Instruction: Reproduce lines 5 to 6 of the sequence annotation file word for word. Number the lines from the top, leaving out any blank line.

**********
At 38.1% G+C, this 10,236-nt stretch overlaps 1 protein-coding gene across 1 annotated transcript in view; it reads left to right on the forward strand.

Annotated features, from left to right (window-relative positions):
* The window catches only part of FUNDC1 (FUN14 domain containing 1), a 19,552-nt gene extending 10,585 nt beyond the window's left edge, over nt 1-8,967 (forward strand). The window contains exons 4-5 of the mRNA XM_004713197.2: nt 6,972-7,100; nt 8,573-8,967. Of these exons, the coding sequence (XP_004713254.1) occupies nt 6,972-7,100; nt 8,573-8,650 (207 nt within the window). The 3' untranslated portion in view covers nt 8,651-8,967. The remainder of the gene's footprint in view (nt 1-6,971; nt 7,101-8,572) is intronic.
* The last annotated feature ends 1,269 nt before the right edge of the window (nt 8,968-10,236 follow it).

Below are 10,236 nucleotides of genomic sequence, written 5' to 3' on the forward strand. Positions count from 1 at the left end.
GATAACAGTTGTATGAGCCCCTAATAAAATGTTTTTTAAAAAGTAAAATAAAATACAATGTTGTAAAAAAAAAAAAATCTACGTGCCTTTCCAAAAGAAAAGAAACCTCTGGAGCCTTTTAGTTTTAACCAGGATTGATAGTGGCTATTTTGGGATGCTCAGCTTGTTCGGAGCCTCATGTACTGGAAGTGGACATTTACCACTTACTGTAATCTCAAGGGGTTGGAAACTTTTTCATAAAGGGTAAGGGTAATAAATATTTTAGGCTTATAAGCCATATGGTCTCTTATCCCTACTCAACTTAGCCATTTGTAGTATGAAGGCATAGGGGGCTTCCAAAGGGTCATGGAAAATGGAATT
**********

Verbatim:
Below are 10,236 nucleotides of genomic sequence, written 5' to 3' on the forward strand. Positions count from 1 at the left end.
GATAACAGTTGTATGAGCCCCTAATAAAATGTTTTTTAAAAAGTAAAATAAAATACAATGTTGTAAAAAAAAAAAAATCTACGTGCCTTTCCAAAAGAAAAGAAACCTCTGGAGCCTTTTAGTTTTAACCAGGATTGATAGTGGCTATTTTGGGATGCTCAGCTTGTTCGGAGCCTCATGTACTGGAAGTGGACATTTACCACTTACTGTAATCTCAAGGGGTTGGAAACTTTTTCATAAAGGGTAAGGGTAATAAATATTTTAGGCTTATAAGCCATATGGTCTCTTATCCCTACTCAACTTAGCCATTTGTAGTATGAAGGCATAGGGGGCTTCCAAAGGGTCATGGAAAATGGAATT